Automakers vow not to give up on electric

Top automakers are vowing not to give up on weak-selling electric vehicles – even as they unveil an array of powerful luxury cars with conventional engines aimed at a growing global automarket.


BMW CEO Norbert Reithofer says that his company cannot do without battery-powered vehicles such as its i3 urban compact.

“In the future, electric drive vehicles will be in demand,” he said at the Geneva International Motor Show, adding that the Munich-based automaker could not meet its targets to reduce emissions without them.

Only about 75,000 of the 12.5 million vehicles sold last year in Europe were electrics or hybrids.

Still, auto companies have sunk billions into developing alternative propulsion vehicles over the long term, due to government requirements to limit vehicle emissions and with an eye to restrictions on autos in China due to heavy air pollution.

Daimler CEO Dieter Zetsche said hybrids combining internal combustion and batteries were “truly attractive cars that represent the best of both worlds” and serve as a bridge to future no-emissions vehicles.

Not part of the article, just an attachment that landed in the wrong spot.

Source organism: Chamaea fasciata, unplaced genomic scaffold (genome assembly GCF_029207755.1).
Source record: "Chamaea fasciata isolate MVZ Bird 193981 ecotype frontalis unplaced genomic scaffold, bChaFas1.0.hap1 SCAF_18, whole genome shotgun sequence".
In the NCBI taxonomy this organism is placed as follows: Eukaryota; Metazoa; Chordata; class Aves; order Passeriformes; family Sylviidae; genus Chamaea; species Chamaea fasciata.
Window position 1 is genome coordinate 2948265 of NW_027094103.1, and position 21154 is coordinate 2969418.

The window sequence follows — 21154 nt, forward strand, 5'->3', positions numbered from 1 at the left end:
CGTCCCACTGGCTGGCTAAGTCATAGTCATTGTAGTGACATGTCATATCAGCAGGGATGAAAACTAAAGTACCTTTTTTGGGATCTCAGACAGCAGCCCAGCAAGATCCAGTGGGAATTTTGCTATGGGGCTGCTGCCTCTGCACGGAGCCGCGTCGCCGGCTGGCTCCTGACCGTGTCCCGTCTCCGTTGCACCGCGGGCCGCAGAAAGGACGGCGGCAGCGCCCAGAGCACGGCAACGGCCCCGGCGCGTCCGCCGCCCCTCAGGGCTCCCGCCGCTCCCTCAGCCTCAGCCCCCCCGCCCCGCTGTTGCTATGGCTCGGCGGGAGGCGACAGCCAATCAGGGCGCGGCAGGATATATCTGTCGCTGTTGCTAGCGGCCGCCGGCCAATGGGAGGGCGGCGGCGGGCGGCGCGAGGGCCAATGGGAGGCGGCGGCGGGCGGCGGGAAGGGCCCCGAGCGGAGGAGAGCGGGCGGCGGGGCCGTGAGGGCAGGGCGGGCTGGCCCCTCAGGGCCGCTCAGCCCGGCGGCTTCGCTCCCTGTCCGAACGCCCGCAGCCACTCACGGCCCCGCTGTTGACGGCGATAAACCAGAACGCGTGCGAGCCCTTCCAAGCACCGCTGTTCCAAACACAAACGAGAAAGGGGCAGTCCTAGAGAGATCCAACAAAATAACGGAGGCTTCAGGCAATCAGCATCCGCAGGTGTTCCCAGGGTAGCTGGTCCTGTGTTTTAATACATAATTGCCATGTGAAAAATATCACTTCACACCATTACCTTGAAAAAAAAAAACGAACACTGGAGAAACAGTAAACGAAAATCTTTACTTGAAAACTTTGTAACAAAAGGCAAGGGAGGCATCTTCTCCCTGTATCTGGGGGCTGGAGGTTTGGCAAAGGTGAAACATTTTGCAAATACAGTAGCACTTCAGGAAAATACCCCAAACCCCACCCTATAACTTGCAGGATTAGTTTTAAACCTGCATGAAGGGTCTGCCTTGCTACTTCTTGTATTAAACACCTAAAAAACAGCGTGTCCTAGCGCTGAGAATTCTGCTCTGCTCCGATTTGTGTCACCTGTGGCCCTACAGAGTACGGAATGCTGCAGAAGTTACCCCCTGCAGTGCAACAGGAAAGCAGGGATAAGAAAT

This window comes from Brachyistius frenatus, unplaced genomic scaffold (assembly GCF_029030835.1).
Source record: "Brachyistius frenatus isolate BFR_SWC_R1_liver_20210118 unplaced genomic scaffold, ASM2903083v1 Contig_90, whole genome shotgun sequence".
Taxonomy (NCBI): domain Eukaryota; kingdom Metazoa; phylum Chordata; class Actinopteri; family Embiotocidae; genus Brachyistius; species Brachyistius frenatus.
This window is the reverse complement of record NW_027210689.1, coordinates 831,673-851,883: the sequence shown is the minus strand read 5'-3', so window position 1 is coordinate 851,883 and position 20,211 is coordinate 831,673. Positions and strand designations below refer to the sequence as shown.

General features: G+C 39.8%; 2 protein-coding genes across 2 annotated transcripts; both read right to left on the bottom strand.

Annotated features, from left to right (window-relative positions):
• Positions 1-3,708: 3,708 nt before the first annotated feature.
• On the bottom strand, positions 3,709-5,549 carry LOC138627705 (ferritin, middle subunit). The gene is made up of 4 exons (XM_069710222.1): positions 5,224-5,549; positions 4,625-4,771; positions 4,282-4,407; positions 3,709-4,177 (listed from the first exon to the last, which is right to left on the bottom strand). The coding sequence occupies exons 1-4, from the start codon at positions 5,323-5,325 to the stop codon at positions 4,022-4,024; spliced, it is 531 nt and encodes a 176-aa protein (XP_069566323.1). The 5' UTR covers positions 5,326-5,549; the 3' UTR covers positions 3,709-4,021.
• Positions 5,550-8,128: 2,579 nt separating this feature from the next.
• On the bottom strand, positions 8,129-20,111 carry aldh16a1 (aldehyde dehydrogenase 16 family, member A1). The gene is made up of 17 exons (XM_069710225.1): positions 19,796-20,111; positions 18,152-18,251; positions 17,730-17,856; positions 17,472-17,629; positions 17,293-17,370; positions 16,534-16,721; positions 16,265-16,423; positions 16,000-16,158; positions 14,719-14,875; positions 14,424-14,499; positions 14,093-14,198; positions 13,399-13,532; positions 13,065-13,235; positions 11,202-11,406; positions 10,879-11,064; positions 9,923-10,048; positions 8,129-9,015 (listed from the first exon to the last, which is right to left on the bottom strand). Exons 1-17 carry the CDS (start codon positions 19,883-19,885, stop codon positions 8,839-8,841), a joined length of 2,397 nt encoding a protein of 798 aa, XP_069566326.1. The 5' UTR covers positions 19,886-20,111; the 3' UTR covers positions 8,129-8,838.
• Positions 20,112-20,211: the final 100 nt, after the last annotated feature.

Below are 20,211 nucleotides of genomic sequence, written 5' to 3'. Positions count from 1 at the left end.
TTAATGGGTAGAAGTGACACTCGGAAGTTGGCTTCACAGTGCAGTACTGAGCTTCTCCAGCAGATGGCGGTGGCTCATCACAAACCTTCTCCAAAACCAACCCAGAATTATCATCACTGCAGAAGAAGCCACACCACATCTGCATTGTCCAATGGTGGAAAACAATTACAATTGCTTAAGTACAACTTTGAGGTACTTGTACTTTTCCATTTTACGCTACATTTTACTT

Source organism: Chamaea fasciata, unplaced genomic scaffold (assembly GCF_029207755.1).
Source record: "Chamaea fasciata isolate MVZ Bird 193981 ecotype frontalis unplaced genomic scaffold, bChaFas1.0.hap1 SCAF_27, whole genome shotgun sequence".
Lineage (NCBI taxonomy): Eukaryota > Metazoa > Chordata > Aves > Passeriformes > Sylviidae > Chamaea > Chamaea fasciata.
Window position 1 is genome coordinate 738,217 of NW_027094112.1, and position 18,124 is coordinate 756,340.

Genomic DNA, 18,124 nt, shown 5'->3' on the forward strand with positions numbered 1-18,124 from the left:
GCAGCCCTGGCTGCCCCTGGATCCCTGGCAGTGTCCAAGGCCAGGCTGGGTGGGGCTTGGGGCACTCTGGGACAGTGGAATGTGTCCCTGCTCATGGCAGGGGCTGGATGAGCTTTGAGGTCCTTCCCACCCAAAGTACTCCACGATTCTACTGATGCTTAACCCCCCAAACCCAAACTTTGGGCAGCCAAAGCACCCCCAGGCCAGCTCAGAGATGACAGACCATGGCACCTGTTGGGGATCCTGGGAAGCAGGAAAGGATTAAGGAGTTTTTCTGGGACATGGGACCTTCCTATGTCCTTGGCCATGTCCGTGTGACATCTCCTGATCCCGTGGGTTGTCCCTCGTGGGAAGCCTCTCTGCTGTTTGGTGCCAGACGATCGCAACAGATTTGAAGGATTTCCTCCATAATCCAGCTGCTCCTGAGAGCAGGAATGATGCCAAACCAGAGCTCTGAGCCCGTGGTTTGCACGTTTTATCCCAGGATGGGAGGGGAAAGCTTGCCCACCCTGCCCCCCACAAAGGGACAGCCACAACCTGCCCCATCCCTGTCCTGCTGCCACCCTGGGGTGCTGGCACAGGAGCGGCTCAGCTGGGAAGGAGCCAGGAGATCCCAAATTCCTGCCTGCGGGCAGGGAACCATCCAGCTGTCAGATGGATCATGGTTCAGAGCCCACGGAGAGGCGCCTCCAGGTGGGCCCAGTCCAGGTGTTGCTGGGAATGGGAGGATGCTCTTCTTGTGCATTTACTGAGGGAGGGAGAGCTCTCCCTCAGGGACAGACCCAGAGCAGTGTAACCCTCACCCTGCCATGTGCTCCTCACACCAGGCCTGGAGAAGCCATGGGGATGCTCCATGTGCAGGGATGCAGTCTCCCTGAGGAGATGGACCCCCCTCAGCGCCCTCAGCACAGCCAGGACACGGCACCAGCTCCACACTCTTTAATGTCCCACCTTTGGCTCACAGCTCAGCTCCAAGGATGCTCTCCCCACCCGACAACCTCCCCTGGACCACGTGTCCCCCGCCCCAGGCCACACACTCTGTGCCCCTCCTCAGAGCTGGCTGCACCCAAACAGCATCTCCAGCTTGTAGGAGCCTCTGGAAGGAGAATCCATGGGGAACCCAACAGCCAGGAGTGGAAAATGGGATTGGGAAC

He cautioned, however, that the long-life batteries needed for electrics to conquer the market are at least five years off.

Daimler introduced a rechargeable plug-in hybrid of its C-class sedan.

The calls to keep developing alternative-drive cars come even as high-end sports cars take pride of place at this year’s Geneva show.

Lamborghini, Ferrari, Audi and McLaren all are unveiling high-speed machines costing hundreds of thousands, while Daimler has the Maybach Pullman stretch limousine, which will go on sale for north of 500,000 euros ($A715,154.12).

Volkswagen CEO Martin Winterkorn stressed his company’s commitment to new technologies even as the company’s Lamborghini brand showed off its Aventador LP 750-4 Superveloce, a sleek beast of a sports car with an enormous 750 horsepower and a top speed of over 350km/h).

Volkswagen also unveiled a concept sport coupe that’s hybrid driven and can reach 93km/h.